According to conventional investing wisdom the greater the risk associated with an asset the greater the potential reward.
This is especially true for Wall Street offerings. Extremely volatile, high-risk stocks offer the potential for high returns while assets that are low risk like U.S. treasuries offer the lowest returns.
Mainstream investors are fixated on this traditional risk-reward paradigm that even has mathematical concepts applied to it. Risk-return in public markets is measured using two variables, alpha, and beta.
Beta measures an asset’s sensitivity to the movement of the overall market. The market beta (i.e., the baseline beta) is always 1.0, so an asset with a beta of 1.0 means that it moves in lockstep with the market.
An S&P Index stock is a good example of an asset with a beta of 1.0. When the market rises, the asset will rise on average to the same degree, and when the market drops, the asset will drop similarly.
A beta of more than 1.0 indicates a higher risk than the market, while a beta of less than 1.0 indicates a lower risk than the market. Penny stocks fit the former category while treasuries fall within the latter.
Beta is one measure of risk-return. Alpha is another. You have probably heard on more than one occasion one or more of the many Wall Street pundits talking about chasing alpha.
What is alpha? When someone talks about chasing alpha, they’re talking about beating the market.
Alpha measures a portfolio manager’s ability to outperform the market. Alpha is typically used to measure hedge fund and mutual fund performance. An alpha number assigned to an investment indicates the percentage by which an investment beats the market – reflecting the skill of the portfolio manager.
An alpha score of 10.0 means an investment outperformed the market (typically the S&P 500) by 10%, while conversely, an alpha of -10.0 means an investment underperformed its benchmark index by 10.0%.
Although many pundits speak about achieving alpha, very very few achieve it.
In the real world, achieving alpha is elusive and spoken almost in hushed tones. The data backs this up. According to a recent article on cnbc.com, over a period of 15 years, a study found that over 92% of active managers (i.e., hedge fund and mutual fund managers) underperformed the S&P 500.
In other words, you were better off putting your money in an Index Fund than investing in one of the 92% of funds that underperformed the market.
Choosing that 8% of funds out of the crowd that beat the market is a fool’s errand. Investors are just as unlikely to choose the winning funds as funds, in general, are likely to choose winning stocks. In other words, “Good luck.”
This whole discussion of alpha and beta brings me to the discussion of investing in debt and why most investors who are seeking to build wealth avoid it because according to conventional wisdom, debt only offers low-risk low-reward options.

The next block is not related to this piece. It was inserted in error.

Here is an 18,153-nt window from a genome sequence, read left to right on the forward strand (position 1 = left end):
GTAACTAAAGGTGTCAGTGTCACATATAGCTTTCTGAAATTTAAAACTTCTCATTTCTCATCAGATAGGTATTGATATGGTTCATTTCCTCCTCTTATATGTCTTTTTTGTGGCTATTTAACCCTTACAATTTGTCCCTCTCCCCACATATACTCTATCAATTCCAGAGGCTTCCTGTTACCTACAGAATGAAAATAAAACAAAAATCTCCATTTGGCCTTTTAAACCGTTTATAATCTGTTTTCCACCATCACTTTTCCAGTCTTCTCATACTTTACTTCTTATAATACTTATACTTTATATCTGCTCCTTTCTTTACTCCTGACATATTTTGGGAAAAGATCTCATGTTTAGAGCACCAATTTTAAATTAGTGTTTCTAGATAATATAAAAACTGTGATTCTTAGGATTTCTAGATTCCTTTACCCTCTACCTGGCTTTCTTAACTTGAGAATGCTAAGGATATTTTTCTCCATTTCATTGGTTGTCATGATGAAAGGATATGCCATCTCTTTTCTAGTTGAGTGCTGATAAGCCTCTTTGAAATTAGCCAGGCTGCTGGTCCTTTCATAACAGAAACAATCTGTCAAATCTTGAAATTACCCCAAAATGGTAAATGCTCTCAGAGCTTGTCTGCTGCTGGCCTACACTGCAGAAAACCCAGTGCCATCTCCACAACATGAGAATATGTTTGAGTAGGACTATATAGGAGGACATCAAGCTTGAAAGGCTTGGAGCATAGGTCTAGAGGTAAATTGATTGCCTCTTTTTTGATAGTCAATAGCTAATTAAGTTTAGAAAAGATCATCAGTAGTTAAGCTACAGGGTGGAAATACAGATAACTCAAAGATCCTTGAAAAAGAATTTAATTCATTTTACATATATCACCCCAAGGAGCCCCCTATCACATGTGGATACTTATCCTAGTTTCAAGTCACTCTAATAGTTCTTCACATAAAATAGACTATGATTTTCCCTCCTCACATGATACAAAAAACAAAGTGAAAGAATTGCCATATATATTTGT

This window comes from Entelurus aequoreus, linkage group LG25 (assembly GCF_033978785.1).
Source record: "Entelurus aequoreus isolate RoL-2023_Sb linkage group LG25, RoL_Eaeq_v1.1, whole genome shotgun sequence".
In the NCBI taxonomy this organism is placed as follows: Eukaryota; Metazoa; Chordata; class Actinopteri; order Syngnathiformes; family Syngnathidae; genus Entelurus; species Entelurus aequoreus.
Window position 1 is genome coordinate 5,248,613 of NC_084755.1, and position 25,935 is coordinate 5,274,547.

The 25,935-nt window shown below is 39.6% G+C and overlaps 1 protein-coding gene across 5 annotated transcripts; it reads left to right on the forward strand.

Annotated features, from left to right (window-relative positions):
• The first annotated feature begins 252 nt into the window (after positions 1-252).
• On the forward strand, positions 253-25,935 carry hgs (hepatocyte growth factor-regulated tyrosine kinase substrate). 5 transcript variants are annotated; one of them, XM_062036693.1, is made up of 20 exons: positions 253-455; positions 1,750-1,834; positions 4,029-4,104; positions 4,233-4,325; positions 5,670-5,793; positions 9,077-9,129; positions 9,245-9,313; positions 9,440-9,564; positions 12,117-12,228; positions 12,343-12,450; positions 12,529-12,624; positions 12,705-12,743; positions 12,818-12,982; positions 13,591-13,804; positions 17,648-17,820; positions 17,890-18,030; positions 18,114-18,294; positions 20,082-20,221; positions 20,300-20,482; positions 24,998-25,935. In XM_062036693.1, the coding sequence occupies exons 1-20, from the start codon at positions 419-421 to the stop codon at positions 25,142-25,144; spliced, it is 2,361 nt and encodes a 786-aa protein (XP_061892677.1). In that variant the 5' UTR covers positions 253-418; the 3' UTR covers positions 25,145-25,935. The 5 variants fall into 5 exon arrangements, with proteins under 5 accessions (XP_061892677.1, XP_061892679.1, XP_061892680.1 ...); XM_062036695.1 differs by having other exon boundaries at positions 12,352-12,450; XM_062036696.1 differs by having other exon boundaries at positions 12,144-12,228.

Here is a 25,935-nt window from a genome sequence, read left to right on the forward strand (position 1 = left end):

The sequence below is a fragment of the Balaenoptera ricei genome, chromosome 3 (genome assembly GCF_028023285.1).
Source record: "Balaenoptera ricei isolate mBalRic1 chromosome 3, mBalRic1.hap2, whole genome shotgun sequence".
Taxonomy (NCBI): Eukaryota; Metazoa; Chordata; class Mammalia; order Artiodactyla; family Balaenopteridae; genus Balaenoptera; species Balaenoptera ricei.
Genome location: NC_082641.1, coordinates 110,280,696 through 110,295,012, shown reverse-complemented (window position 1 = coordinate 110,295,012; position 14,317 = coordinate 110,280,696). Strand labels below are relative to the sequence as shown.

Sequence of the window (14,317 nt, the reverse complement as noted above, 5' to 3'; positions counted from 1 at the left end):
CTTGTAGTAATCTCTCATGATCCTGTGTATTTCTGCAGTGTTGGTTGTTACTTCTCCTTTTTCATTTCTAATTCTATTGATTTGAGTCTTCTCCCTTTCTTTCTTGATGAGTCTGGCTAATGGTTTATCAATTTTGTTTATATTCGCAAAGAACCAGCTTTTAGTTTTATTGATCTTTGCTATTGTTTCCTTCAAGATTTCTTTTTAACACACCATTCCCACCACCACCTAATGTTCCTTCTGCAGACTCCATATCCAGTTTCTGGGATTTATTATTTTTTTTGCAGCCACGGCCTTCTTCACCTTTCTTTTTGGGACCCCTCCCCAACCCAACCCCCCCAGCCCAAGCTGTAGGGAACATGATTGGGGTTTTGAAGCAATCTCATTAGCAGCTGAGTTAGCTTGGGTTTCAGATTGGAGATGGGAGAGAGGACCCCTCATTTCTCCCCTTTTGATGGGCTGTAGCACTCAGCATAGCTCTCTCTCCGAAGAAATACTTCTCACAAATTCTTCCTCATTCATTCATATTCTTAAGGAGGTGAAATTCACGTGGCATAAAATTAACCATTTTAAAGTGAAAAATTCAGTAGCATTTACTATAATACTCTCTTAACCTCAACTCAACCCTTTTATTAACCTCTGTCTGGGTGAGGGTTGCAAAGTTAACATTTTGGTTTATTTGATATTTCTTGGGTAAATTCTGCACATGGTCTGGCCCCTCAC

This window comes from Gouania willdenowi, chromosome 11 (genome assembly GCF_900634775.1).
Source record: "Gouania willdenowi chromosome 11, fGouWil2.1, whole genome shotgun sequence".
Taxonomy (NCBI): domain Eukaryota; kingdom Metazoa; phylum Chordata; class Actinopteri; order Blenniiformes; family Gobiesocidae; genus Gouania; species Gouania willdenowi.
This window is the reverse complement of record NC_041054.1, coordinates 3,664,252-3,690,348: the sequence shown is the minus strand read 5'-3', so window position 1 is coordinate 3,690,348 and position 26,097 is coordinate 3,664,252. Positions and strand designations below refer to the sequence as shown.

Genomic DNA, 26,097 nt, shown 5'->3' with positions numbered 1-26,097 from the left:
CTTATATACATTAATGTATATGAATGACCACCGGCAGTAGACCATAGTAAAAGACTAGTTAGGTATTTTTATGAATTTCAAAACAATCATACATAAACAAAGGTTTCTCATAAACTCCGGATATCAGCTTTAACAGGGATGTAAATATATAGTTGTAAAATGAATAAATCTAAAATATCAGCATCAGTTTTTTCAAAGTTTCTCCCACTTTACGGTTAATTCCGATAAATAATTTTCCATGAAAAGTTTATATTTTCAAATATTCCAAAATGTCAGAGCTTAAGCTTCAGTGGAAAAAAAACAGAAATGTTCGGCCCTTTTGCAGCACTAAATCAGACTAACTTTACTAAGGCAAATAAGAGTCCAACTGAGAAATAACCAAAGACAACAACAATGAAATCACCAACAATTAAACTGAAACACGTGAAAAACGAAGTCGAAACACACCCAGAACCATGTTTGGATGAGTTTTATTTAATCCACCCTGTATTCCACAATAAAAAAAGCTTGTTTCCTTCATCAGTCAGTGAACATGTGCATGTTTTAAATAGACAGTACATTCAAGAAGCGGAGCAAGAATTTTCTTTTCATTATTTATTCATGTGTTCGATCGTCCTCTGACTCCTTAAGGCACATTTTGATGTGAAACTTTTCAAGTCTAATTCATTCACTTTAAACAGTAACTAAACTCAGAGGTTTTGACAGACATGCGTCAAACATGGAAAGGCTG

Achieving high returns can only be achieved by taking on high risk. And you can’t rely on professionals who are lousy at beating the market.
What’s an investor to do to achieve high returns at reduced risk?
Many would love to keep the low-risk benefits of investing in debt but achieve the high returns of more risky stocks.
Is a high-return, low-risk debt investment just a unicorn? No.
Beating the market through high yield debt investments at reduced risk can be achieved but it’s not going to come from where many investors think. Beating the market through high-yield, low-risk investments can be achieved only in private markets that are uncorrelated to Wall Street and where skilled management – unrestrained by Wall Street – can indeed achieve alpha.
The appeal of low-risk high-return private debt investments is not lost on the ultra-rich who have been flocking to private debt investments in droves in the wake of the COVID-19 pandemic.
According to a recent Bloomberg article, armed with cash and long investment windows, the ultra-rich, who aim to grow fortunes across generations have been turning to private debt investments insulated from Wall Street. The number of ultra-rich represented by family offices active in private debt has more than doubled since 2015, according to research firm Preqin.
The appeal of private debt to the ultra-wealthy are numerous:
- High Yields
- Low Risk
- Typically Asset-Backed
- Consistent Income
- Uncorrelated to Wall Street
Private debt funds offer what most public hedge funds and mutual funds can’t offer: The promise of high alpha through skilled managers able to exploit market inefficiencies.
Private debt locked in for an established term is illiquid and shielded from market volatility. Expert management can unearth value from market inefficiencies by for example tapping untouched industries and market segments. Unlike hedge funds, skilled private debt fund managers have consistently shown the ability to achieve high alpha.
While many ambitious investors have shied away from debt investments for building fortunes, maybe it’s because they’re looking in the wrong places.
Bound by market forces, public debt investments are unable to offer the low-risk high-return investment option available in the private markets where skilled management can truly achieve above-market returns on private debt at reduced risk.